Second, with the current account report, Japan also reports portfolio capital flows. The MOF publishes weekly figures, but the monthly figures include a country breakdown. Recall that the February report showed Japanese investors sold about JPY3.1 trillion (~ $ 25 bln) of US sovereign bonds. Some observers have been emphasizing the Japanese selling of US Treasuries. Often the cost of hedging is cited. The general flattening of the US yield curve makes hedging the currency risk more expensive and eats away at the yield advantage.
However, some Japanese life insurance companies like Sumitomo recently indicated they were going to increase the holdings of unhedged bonds. Even more challenging to the narrative is the fact that the US Treasury International Capital (TIC) report suggests a more nuanced story. In fact, the TIC report showed Japanese investors boosted their holdings of US Treasuries by $ 3.2 bln in February.
Sometimes the two data sets tell a similar story. The MOF figures showed Japanese investors sold about JPY143 bln (~ $ 1.2 bln) in January. The TIC data showed the liquidation of slightly less than $ 1 bln. And it is not that the TIC data is biased toward less sales by Japanese investors. In December 2021, for example, the TIC data showed Japanese holdings of US Treasuries fell by about $ 24.6 bln. The MOF data showed divestment was half of that. More work needs to be done to understand the differences the two-time series.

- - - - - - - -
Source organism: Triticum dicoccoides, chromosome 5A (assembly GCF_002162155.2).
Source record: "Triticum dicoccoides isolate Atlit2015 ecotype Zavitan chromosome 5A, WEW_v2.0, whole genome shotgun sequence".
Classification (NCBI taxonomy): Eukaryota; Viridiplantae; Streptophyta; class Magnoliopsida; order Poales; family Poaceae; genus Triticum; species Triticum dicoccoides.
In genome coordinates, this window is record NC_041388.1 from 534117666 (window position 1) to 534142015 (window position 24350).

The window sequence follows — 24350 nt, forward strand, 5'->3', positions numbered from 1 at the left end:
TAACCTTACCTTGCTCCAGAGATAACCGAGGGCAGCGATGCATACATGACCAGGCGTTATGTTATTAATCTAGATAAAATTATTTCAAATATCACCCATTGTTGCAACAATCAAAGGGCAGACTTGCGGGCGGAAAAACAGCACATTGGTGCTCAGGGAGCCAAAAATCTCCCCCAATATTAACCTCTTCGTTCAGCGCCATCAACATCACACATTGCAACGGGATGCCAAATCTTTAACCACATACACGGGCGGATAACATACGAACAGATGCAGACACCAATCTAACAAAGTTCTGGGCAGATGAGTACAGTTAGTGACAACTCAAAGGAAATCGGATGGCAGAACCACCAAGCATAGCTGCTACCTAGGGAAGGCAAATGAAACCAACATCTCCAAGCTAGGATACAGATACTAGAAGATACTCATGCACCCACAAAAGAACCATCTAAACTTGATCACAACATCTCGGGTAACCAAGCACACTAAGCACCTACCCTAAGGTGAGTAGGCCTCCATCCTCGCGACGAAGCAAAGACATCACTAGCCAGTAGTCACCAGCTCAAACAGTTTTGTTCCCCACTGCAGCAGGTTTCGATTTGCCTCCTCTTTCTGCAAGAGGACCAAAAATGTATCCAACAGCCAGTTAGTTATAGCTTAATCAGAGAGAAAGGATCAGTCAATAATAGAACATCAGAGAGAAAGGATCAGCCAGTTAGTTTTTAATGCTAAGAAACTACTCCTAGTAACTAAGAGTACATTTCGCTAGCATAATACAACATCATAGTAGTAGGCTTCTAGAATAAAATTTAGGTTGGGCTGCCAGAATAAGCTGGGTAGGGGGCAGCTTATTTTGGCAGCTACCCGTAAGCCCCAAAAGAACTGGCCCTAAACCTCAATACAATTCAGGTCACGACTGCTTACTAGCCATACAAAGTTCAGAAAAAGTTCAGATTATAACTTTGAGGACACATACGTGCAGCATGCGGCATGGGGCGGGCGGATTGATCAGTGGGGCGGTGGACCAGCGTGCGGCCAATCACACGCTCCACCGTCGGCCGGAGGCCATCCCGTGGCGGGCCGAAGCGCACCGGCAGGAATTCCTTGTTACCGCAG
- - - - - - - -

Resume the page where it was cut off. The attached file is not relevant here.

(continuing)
Chinese policies are often challenging to understand from the outside. It zero-Covid policy is a timely example. As the virus has mutated, it is less deadly even with the China’s home-grown vaccines, which reportedly are less efficient than Moderna and Pfizer’s. The extreme lockdowns are crushing the economy. Consider that the composite PMI stands at 42.7 and 37.2 for the official measure and the Caixin version, respectively. Such readings are consistent with an outright economic contraction.
China reports several data points for April that will draw attention. First, China’s reserves likely fell dramatically. It could be the largest drop since November 2016, when they dropped by $ 69 bln. The TIC data shows that China has reduced its Treasury holding in recent months by about $ 26 bln in between December 2021 and February 2022. However, the main culprit will likely be valuation. The dollar value of its foreign currency holdings (non-US bonds) fell as the greenback appreciated markedly last month. The euro fell by 4.7% and sterling was off 4.3%. The Australian dollar depreciated by 5.6% and the yen slid 6.2%. On top of that, bond prices tumbled in April.